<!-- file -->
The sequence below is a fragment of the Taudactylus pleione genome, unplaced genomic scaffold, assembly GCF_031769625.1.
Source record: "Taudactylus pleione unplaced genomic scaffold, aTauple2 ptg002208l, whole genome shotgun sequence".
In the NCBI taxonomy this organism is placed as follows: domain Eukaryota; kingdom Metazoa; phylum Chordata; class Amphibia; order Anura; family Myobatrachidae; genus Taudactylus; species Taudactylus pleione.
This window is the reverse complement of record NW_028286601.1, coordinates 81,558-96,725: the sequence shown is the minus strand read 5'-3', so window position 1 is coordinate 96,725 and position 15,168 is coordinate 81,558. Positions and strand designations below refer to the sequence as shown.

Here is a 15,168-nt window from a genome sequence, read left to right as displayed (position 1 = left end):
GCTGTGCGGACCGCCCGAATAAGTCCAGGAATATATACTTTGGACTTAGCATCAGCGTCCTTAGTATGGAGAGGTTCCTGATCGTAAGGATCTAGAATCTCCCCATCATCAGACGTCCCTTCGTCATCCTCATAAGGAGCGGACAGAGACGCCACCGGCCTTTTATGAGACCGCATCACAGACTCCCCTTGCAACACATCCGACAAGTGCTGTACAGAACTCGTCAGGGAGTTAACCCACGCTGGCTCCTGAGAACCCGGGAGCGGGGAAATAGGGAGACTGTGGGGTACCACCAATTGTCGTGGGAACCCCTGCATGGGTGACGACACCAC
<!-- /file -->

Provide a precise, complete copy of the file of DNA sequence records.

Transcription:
The sequence below is a fragment of the Taudactylus pleione genome, unplaced genomic scaffold, assembly GCF_031769625.1.
Source record: "Taudactylus pleione unplaced genomic scaffold, aTauple2 ptg002208l, whole genome shotgun sequence".
In the NCBI taxonomy this organism is placed as follows: domain Eukaryota; kingdom Metazoa; phylum Chordata; class Amphibia; order Anura; family Myobatrachidae; genus Taudactylus; species Taudactylus pleione.
This window is the reverse complement of record NW_028286601.1, coordinates 81,558-96,725: the sequence shown is the minus strand read 5'-3', so window position 1 is coordinate 96,725 and position 15,168 is coordinate 81,558. Positions and strand designations below refer to the sequence as shown.

Here is a 15,168-nt window from a genome sequence, read left to right as displayed (position 1 = left end):
GCTGTGCGGACCGCCCGAATAAGTCCAGGAATATATACTTTGGACTTAGCATCAGCGTCCTTAGTATGGAGAGGTTCCTGATCGTAAGGATCTAGAATCTCCCCATCATCAGACGTCCCTTCGTCATCCTCATAAGGAGCGGACAGAGACGCCACCGGCCTTTTATGAGACCGCATCACAGACTCCCCTTGCAACACATCCGACAAGTGCTGTACAGAACTCGTCAGGGAGTTAACCCACGCTGGCTCCTGAGAACCCGGGAGCGGGGAAATAGGGAGACTGTGGGGTACCACCAATTGTCGTGGGAACCCCTGCATGGGTGACGACACCAC